Cigarettes and booze little solace for Georgia budget-writersGreen's Beverages on Ponce. Georgians are finding more money for alcohol during this pandemic, sales tax records show. Credit: Kelly Jordan
Green’s Beverages on Ponce. Georgians are finding more money for alcohol during this pandemic, sales tax records show. Credit: Kelly Jordan
By Maggie Lee
The extra alcohol and cigarettes that Georgians are buying this year won’t come close to making up the budget damage from the Covid Recession.
“There’s not a whole lot of positive news on this at all,” said Georgia House Appropriations Committee Chairman Terry England, R-Auburn, after a Thursday presentation on the nosedive in state tax collections and employment.
People have bought more alcohol and cigarettes through April this year than they had by the same time last year. That’s according to state data that shows sales tax collections up $8.5 million.
But there’s less driving, so there go the tolls and gas taxes that pay for road works.
And there’s been a smaller selection of shops or restaurants to visit anyway — so, goodbye sales taxes. And as employment and incomes disappear, so do income taxes. Those taxes are part of what pay for the state’s general operations from prisons to K-12 education.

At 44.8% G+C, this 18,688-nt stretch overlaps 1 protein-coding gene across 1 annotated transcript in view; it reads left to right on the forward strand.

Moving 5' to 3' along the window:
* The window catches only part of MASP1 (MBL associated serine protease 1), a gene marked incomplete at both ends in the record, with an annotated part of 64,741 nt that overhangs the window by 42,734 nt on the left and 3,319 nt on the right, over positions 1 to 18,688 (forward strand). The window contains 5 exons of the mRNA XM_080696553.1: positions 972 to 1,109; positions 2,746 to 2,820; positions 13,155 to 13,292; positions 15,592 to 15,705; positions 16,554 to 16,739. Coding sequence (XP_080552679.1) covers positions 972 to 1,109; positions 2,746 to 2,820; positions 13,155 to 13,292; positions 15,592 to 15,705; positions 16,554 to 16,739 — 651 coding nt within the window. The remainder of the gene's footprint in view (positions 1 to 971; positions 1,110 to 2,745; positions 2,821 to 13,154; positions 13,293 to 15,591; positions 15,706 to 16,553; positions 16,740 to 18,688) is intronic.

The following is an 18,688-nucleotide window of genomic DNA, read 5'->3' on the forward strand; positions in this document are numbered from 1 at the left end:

Overall, state tax collections are down about $1 billion compared to this time last year. Some of that is just because of timing: income taxes aren’t due until June instead of the normal April deadline. But still, the decline is real, it’ll continue to show up in monthly tax figures for a while yet and it is more than $1 billion.
Right now, the state’s budget-writers are planning on a 14-percent spending cut for the year that will begin in July. That would come to more than $3 billion in cuts to things including education, state law enforcement and health care. The state’s budget was going to be about $28.1 billion before COVID-19.
Jeffrey Dorfman, the state fiscal economist and Kemp’s top economic advisor, said that what everyone wants to know is when the economy is going to get back to normal.
“Unfortunately I’m not really going to be able to answer that question for you today,” Dorfman said. “But for our economy to get back to normal is going to require consumers to be confident again.”
And he presented a slide on recent polling: More than half of people are still scared of public transit, malls, vacations and dining. Fear of ordinary shopping trips is about 50/50 right now, he said.